KYLE RITTENHOUSE VERDICT DOES NOT MEAN HE'S MORALLY INNOCENT: Prosecutor Thomas Binger said in his closing argument at Kyle Rittenhouse’s murder trial: “You can’t claim self-defense for a danger that you create.” It turns out you can, at least in Wisconsin. But just because the 18-year-old was found not guilty on all five charges he faced does not mean he is morally innocent. Rittenhouse showed no contrition or remorse for taking the lives of two other human beings or seriously wounding a third. He broke down sobbing during his testimony, not because of what he did but because of the danger he said he felt. “I didn’t do anything wrong,” Rittenhouse testified. But of course he did. Rittenhouse had no business owning or possessing his Smith & Wesson M&P 15 or being in Kenosha, Wis., that night. A friend bought the gun, which Rittenhouse paid for using a government stimulus check, because he was too young to purchase the assault rifle. The rifle gave the boy — and that’s what he was last year — unearned swagger. Wisconsin is an “open carry” state, but his behavior was needlessly provocative. Rittenhouse crossed state lines from his home in Illinois and foolishly put himself in harm’s way. He was the only person to pull a trigger that night. Schroeder blocked prosecutors from introducing three pieces of evidence that illustrated the trigger-happy defendant’s propensity for violence. A video recorded 15 days before the bloodshed in Kenosha shows Rittenhouse lamenting that he didn’t have his gun as he watched what he believed were shoplifters exiting a CVS store. “Bro, I wish I had my [expletive] AR,” he says. “I’d start shooting rounds at them.” Second, Rittenhouse appeared in January with members of the Proud Boys, a group that embraces political violence. Third, the judge wouldn’t allow the prosecution to introduce evidence showing that Rittenhouse attacked a woman in June 2020 as she was fighting his sister. The judge ruled that none of this was relevant to what happened the night of the shootings. The jury should have gotten the chance to decide for themselves whether Rittenhouse’s state of mind meant he was looking for trouble. I agree, but this judge plainly wanted the blubbering tears to drive the jury's decision, not the reality of this dude's bent philosophy. He should be summarily removed from the bench for judicial misconduct, and sent to Australia to hang out with the other kangaroos.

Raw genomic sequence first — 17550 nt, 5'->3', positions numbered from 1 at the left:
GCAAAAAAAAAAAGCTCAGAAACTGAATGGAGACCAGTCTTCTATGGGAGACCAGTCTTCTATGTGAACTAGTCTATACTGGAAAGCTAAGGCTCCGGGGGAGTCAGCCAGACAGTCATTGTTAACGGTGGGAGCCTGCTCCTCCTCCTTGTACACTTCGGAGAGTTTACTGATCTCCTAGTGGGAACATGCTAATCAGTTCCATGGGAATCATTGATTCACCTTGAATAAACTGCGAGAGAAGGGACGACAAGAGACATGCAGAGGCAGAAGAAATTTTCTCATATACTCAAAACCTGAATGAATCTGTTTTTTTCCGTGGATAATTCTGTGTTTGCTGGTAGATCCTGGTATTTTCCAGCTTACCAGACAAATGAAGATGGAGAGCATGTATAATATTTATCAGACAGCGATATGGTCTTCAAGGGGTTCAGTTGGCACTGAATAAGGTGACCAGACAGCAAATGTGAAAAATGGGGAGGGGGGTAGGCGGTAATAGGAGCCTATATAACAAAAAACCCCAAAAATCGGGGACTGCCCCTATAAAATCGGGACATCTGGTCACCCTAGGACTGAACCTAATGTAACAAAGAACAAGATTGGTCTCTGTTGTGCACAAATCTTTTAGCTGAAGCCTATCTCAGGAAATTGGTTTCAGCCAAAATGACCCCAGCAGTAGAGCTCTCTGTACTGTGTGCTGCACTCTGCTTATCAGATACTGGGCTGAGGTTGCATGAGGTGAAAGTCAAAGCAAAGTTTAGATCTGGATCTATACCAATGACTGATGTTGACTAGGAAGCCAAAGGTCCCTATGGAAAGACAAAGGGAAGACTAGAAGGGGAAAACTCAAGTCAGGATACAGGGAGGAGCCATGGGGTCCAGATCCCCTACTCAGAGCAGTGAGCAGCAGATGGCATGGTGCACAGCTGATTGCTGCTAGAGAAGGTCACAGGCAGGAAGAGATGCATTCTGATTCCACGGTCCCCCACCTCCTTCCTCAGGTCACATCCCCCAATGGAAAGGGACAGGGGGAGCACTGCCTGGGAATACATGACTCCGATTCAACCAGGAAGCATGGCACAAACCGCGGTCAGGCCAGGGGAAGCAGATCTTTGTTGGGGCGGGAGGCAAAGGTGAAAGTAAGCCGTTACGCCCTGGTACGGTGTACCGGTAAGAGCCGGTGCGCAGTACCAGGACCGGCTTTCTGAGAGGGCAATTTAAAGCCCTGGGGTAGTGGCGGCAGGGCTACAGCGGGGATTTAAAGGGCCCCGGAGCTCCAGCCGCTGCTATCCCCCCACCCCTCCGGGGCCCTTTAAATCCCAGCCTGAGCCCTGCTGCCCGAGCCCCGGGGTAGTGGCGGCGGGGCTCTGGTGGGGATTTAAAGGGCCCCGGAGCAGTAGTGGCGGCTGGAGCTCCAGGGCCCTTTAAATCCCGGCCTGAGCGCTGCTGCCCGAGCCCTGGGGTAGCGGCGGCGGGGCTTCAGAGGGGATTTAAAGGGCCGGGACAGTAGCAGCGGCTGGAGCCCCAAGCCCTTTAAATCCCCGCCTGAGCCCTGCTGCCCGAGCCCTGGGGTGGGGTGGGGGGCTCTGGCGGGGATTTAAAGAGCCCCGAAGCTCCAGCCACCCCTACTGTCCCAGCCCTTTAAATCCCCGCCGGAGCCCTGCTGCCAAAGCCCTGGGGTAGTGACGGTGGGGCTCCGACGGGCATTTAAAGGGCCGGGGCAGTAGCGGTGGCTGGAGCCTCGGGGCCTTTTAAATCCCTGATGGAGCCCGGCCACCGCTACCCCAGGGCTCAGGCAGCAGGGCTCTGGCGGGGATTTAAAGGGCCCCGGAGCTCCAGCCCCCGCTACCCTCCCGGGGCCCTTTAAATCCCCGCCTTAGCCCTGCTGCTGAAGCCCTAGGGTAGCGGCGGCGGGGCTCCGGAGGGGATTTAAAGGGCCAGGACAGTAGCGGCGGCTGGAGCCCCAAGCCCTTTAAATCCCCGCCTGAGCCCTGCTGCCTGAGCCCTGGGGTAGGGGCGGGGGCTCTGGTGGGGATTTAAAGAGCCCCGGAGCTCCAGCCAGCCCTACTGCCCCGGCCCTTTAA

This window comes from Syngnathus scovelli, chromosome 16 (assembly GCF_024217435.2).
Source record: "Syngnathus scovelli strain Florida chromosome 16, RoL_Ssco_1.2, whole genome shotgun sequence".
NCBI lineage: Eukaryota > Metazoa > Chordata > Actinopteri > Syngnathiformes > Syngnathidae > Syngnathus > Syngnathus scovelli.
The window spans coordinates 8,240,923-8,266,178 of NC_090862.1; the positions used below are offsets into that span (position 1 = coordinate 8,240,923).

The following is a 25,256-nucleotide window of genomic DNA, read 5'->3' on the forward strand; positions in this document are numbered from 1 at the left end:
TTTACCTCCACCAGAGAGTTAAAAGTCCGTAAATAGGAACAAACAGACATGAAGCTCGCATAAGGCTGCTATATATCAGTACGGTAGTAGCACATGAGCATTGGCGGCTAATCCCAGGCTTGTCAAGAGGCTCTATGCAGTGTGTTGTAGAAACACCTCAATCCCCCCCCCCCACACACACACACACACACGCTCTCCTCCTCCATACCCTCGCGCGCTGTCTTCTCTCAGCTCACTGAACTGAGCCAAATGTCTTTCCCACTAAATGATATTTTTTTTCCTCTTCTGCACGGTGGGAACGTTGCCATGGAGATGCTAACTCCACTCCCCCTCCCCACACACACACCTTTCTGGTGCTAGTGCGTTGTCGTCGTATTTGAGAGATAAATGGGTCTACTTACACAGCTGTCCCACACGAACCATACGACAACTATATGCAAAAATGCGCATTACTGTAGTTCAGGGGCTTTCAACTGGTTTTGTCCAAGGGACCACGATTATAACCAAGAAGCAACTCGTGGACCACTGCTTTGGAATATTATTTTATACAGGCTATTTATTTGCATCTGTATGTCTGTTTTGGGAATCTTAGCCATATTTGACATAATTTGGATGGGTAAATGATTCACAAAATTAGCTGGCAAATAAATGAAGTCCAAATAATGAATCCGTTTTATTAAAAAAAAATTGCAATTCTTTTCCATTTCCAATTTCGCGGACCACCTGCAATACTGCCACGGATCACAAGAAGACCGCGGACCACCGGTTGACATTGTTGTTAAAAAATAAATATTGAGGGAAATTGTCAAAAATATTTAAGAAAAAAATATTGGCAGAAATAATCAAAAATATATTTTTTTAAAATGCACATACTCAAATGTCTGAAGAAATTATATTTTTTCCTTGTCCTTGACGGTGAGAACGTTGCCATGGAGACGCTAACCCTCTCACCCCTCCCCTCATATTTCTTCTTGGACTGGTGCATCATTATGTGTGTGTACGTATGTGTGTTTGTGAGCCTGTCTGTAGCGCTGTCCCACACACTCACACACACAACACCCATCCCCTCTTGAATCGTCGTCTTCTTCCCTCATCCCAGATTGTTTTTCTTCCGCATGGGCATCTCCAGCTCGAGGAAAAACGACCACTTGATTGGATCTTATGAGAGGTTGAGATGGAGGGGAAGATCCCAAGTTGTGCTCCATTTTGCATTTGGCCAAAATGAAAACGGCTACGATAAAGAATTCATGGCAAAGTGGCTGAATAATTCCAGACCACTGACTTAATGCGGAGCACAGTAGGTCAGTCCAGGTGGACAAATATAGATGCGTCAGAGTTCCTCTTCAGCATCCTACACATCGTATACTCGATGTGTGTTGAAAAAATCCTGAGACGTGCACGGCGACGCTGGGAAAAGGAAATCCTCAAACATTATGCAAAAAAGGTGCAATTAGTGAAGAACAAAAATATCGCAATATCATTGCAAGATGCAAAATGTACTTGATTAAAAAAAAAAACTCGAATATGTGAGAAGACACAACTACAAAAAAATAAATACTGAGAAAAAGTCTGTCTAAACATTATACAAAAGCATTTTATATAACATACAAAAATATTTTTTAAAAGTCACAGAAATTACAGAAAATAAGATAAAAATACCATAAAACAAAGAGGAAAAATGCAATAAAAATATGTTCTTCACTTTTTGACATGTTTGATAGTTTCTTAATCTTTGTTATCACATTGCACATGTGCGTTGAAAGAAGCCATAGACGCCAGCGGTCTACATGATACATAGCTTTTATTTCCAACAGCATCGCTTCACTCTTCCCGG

MY SKIN COLOR SHOULD NOT PREVENT ME FROM ATTENDING THE TRIAL OF AHMAUD ARBERY'S KILLERS: When Ahmaud Arbery’s parents reached out to invite me to attend the trial of the men who chased and killed their unarmed son in Brunswick, Ga., I agreed to come because I am a pastor. For 30 years, I have walked and prayed with people in hospitals and courthouses, on picket lines and in jail cells. I pastor a congregation in eastern North Carolina, but I am also ordained as a bishop to minister among those who hunger and thirst for justice in this world. I joined the Arbery family in Brunswick, prayed with Ahmaud’s niece and nephews at the courthouse, and joined a multiracial march for justice because this is the work God has called me to do. But after my visit to the courthouse last week, defense attorney Kevin Gough asked Superior Court Judge Timothy Walmsley to bar any more “Black pastors” from attending the trial. In an argument the judge said he found “reprehensible,” Gough asserted that the presence in the courtroom of Black pastors such as the Rev. Al Sharpton could be “intimidating” to jurors. Sharpton had been in court with the Arbery family the day before I was there. Gough subsequently apologized “to anyone who might have inadvertently been offended” by his comments. But when the Rev. Jesse Jackson attended the trial on Monday, Gough reiterated his objection, emphasizing again his concern about “Black pastors.” “Which pastor is next?” he asked. I don’t think Gough’s objection is about me or any of the other clergy who have been at this trial; rather, it cuts to the heart of a dangerous mind-set in our society. However much we may want to believe that racism is the ignorance of a bygone era, perpetuated only by the few who say the “n-word" or maintain hatred toward others, white supremacy has always been an unjust order that people either consider it their duty to defend or dismantle. Though slavery is in our past, the racial order it created is not. Black Lives Matter has pointed to continued racial disparity in policing, but the inequities we have inherited are everywhere in our society. Racism means Black people in the United States are twice as likely as their White neighbors to die of covid-19. It translates into persistent racial disparities in income, wealth, health outcomes, education and exposure to environmental hazards. When those who challenge these inequities are called dangerous or “intimidating,” to use Gough’s word, the old lies of racism are repeated. As usual, Bishop Barber is correct. There are no "neutral" observers in the war against White Supremacy. Pick a side, and proudly defend it. If you can't bring yourself to defend White Supremacy, then you must actively oppose it.